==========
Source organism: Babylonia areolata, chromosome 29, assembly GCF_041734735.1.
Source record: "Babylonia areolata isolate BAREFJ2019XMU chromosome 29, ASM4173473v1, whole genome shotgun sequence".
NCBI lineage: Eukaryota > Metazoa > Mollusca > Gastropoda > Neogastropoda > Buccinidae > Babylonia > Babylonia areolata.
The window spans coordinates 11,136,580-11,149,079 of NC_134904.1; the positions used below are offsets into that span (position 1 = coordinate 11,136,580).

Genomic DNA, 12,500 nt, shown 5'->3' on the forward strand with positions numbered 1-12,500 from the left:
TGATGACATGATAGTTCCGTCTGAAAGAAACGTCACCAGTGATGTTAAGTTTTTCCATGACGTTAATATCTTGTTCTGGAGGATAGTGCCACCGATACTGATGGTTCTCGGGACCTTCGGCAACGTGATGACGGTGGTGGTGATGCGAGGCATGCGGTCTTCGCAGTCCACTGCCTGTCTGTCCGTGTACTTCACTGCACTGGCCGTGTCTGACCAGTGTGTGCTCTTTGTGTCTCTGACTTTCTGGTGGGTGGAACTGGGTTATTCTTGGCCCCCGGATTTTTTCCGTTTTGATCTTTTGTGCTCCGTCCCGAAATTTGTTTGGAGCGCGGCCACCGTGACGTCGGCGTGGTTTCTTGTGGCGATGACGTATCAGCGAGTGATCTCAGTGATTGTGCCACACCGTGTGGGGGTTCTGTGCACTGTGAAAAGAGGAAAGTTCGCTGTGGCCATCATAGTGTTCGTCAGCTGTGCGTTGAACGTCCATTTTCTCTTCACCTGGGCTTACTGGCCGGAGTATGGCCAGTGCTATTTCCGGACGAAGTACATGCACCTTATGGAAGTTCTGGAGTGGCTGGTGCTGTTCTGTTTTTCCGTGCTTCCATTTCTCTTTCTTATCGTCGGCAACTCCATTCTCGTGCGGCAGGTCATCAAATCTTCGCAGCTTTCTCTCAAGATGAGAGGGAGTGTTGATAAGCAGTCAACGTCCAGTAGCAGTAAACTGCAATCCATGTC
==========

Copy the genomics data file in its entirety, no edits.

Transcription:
Source organism: Babylonia areolata, chromosome 29, assembly GCF_041734735.1.
Source record: "Babylonia areolata isolate BAREFJ2019XMU chromosome 29, ASM4173473v1, whole genome shotgun sequence".
NCBI lineage: Eukaryota > Metazoa > Mollusca > Gastropoda > Neogastropoda > Buccinidae > Babylonia > Babylonia areolata.
The window spans coordinates 11,136,580-11,149,079 of NC_134904.1; the positions used below are offsets into that span (position 1 = coordinate 11,136,580).

Genomic DNA, 12,500 nt, shown 5'->3' on the forward strand with positions numbered 1-12,500 from the left:
TGATGACATGATAGTTCCGTCTGAAAGAAACGTCACCAGTGATGTTAAGTTTTTCCATGACGTTAATATCTTGTTCTGGAGGATAGTGCCACCGATACTGATGGTTCTCGGGACCTTCGGCAACGTGATGACGGTGGTGGTGATGCGAGGCATGCGGTCTTCGCAGTCCACTGCCTGTCTGTCCGTGTACTTCACTGCACTGGCCGTGTCTGACCAGTGTGTGCTCTTTGTGTCTCTGACTTTCTGGTGGGTGGAACTGGGTTATTCTTGGCCCCCGGATTTTTTCCGTTTTGATCTTTTGTGCTCCGTCCCGAAATTTGTTTGGAGCGCGGCCACCGTGACGTCGGCGTGGTTTCTTGTGGCGATGACGTATCAGCGAGTGATCTCAGTGATTGTGCCACACCGTGTGGGGGTTCTGTGCACTGTGAAAAGAGGAAAGTTCGCTGTGGCCATCATAGTGTTCGTCAGCTGTGCGTTGAACGTCCATTTTCTCTTCACCTGGGCTTACTGGCCGGAGTATGGCCAGTGCTATTTCCGGACGAAGTACATGCACCTTATGGAAGTTCTGGAGTGGCTGGTGCTGTTCTGTTTTTCCGTGCTTCCATTTCTCTTTCTTATCGTCGGCAACTCCATTCTCGTGCGGCAGGTCATCAAATCTTCGCAGCTTTCTCTCAAGATGAGAGGGAGTGTTGATAAGCAGTCAACGTCCAGTAGCAGTAAACTGCAATCCATGTC